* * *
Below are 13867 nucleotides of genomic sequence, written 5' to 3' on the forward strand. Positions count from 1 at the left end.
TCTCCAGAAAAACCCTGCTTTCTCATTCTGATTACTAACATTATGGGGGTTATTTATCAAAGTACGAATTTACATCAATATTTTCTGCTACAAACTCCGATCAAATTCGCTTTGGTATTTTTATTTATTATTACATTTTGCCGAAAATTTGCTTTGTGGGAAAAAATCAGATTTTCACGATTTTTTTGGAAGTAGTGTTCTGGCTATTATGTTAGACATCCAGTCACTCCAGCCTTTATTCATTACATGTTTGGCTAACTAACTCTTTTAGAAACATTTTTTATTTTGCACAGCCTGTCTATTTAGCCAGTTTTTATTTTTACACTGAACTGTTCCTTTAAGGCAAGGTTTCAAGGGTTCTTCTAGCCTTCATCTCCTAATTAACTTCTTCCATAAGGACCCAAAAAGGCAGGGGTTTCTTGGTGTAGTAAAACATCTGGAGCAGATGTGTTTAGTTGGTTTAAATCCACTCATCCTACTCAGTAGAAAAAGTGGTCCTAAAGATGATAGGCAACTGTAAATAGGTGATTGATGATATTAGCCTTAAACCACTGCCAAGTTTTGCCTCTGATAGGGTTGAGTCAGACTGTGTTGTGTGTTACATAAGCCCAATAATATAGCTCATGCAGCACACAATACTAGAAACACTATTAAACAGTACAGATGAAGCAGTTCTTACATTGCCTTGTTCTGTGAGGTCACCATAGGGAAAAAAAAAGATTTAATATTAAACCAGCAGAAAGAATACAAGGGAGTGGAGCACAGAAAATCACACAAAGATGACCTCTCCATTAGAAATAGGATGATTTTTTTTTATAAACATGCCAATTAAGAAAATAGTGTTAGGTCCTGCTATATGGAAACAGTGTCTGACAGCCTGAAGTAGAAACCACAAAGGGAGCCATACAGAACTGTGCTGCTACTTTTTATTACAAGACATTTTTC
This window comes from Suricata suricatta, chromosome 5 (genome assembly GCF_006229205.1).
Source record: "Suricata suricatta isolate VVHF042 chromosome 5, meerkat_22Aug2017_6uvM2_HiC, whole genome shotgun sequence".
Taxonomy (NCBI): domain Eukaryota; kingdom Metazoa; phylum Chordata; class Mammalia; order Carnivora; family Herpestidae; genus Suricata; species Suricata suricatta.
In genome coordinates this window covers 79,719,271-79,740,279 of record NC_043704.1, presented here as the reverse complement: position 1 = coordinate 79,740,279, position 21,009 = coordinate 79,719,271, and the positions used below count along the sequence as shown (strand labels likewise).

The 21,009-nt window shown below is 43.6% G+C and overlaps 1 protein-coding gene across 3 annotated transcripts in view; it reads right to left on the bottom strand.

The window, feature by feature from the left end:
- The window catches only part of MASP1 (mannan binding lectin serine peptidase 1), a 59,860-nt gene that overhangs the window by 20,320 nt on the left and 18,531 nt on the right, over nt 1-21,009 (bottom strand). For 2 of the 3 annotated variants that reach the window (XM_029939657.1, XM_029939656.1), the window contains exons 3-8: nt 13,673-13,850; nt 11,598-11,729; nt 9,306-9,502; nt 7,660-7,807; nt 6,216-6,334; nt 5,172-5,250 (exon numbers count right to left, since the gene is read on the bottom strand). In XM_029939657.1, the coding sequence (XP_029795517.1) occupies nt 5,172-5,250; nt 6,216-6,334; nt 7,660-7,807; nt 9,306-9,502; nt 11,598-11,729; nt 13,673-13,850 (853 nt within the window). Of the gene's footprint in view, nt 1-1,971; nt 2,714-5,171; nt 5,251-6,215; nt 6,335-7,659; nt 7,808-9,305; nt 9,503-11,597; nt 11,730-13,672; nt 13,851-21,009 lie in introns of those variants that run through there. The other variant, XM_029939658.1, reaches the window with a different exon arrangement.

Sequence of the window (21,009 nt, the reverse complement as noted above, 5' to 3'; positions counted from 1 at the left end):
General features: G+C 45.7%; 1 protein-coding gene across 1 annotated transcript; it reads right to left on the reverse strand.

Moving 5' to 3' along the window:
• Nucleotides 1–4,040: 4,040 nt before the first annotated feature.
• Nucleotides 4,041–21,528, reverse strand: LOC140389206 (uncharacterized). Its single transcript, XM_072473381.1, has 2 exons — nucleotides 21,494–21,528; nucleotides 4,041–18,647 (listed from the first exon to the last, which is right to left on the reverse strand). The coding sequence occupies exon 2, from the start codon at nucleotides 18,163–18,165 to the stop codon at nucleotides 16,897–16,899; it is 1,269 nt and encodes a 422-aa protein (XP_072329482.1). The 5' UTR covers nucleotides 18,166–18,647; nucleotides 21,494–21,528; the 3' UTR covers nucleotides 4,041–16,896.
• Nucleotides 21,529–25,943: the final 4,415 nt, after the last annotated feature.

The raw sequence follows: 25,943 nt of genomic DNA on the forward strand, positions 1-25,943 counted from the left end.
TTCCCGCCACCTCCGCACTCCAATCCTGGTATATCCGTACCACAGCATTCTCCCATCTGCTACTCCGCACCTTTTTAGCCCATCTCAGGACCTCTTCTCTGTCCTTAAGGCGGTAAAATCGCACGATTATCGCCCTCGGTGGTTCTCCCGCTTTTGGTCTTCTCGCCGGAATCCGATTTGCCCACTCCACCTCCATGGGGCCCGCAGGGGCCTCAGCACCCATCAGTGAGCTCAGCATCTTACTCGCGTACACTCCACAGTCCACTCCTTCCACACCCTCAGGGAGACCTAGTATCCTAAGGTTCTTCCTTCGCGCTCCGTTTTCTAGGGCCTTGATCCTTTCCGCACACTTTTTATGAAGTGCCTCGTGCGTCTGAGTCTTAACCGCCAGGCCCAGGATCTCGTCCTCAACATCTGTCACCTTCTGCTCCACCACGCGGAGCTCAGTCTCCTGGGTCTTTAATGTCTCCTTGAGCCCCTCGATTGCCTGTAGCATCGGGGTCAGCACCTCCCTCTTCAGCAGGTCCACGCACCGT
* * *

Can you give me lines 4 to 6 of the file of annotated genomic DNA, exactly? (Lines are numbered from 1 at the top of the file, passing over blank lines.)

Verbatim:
Source record: "Suricata suricatta isolate VVHF042 chromosome 5, meerkat_22Aug2017_6uvM2_HiC, whole genome shotgun sequence".
Taxonomy (NCBI): domain Eukaryota; kingdom Metazoa; phylum Chordata; class Mammalia; order Carnivora; family Herpestidae; genus Suricata; species Suricata suricatta.
In genome coordinates this window covers 79,719,271-79,740,279 of record NC_043704.1, presented here as the reverse complement: position 1 = coordinate 79,740,279, position 21,009 = coordinate 79,719,271, and the positions used below count along the sequence as shown (strand labels likewise).